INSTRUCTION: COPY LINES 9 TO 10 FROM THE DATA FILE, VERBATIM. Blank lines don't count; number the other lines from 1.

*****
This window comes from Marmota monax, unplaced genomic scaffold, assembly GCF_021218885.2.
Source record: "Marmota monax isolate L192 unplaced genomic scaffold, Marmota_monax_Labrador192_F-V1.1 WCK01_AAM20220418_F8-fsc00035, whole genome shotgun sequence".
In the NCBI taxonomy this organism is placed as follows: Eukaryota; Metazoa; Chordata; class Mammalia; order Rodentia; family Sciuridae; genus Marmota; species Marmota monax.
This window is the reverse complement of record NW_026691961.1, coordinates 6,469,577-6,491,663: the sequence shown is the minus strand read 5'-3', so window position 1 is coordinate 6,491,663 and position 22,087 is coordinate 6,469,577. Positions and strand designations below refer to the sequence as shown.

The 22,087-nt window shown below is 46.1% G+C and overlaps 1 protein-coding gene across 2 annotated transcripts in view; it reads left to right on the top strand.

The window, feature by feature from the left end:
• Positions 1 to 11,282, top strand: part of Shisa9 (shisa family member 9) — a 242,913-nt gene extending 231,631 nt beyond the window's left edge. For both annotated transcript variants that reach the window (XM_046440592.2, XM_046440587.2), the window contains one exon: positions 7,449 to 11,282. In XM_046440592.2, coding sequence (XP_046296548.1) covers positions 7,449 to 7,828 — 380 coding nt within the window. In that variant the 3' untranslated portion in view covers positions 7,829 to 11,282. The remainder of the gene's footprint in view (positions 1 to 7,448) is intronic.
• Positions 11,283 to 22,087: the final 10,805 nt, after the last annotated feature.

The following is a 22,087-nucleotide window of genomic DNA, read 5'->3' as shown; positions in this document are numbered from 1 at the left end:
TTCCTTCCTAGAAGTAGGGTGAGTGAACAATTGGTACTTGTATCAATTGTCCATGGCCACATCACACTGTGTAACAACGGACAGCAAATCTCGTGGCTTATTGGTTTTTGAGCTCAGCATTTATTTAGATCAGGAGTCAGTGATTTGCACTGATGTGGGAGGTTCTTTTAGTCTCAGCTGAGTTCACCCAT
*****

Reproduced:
The following is a 22,087-nucleotide window of genomic DNA, read 5'->3' as shown; positions in this document are numbered from 1 at the left end:
TTCCTTCCTAGAAGTAGGGTGAGTGAACAATTGGTACTTGTATCAATTGTCCATGGCCACATCACACTGTGTAACAACGGACAGCAAATCTCGTGGCTTATTGGTTTTTGAGCTCAGCATTTATTTAGATCAGGAGTCAGTGATTTGCACTGATGTGGGAGGTTCTTTTAGTCTCAGCTGAGTTCACCCAT